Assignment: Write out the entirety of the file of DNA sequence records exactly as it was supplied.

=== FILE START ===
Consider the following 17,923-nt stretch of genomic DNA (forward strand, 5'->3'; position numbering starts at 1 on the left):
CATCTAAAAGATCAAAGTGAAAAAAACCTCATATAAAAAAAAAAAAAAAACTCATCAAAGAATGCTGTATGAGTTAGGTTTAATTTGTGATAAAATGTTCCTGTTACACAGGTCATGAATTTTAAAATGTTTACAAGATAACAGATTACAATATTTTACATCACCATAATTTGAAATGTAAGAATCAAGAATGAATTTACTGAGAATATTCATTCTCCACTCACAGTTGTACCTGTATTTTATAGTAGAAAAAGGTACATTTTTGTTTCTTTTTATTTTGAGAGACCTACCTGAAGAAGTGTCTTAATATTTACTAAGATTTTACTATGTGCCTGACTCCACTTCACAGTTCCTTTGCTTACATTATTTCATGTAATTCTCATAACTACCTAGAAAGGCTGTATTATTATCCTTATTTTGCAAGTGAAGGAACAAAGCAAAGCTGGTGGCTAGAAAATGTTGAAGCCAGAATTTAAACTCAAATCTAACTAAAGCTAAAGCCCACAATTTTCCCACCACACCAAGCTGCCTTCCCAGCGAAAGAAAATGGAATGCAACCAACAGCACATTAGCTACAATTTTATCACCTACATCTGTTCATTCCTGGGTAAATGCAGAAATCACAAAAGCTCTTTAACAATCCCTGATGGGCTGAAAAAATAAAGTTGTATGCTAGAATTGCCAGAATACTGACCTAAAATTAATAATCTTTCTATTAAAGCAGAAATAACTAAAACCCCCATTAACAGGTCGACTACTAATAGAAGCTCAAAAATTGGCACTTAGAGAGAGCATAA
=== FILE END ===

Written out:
Consider the following 17,923-nt stretch of genomic DNA (forward strand, 5'->3'; position numbering starts at 1 on the left):
CATCTAAAAGATCAAAGTGAAAAAAACCTCATATAAAAAAAAAAAAAAAACTCATCAAAGAATGCTGTATGAGTTAGGTTTAATTTGTGATAAAATGTTCCTGTTACACAGGTCATGAATTTTAAAATGTTTACAAGATAACAGATTACAATATTTTACATCACCATAATTTGAAATGTAAGAATCAAGAATGAATTTACTGAGAATATTCATTCTCCACTCACAGTTGTACCTGTATTTTATAGTAGAAAAAGGTACATTTTTGTTTCTTTTTATTTTGAGAGACCTACCTGAAGAAGTGTCTTAATATTTACTAAGATTTTACTATGTGCCTGACTCCACTTCACAGTTCCTTTGCTTACATTATTTCATGTAATTCTCATAACTACCTAGAAAGGCTGTATTATTATCCTTATTTTGCAAGTGAAGGAACAAAGCAAAGCTGGTGGCTAGAAAATGTTGAAGCCAGAATTTAAACTCAAATCTAACTAAAGCTAAAGCCCACAATTTTCCCACCACACCAAGCTGCCTTCCCAGCGAAAGAAAATGGAATGCAACCAACAGCACATTAGCTACAATTTTATCACCTACATCTGTTCATTCCTGGGTAAATGCAGAAATCACAAAAGCTCTTTAACAATCCCTGATGGGCTGAAAAAATAAAGTTGTATGCTAGAATTGCCAGAATACTGACCTAAAATTAATAATCTTTCTATTAAAGCAGAAATAACTAAAACCCCCATTAACAGGTCGACTACTAATAGAAGCTCAAAAATTGGCACTTAGAGAGAGCATAA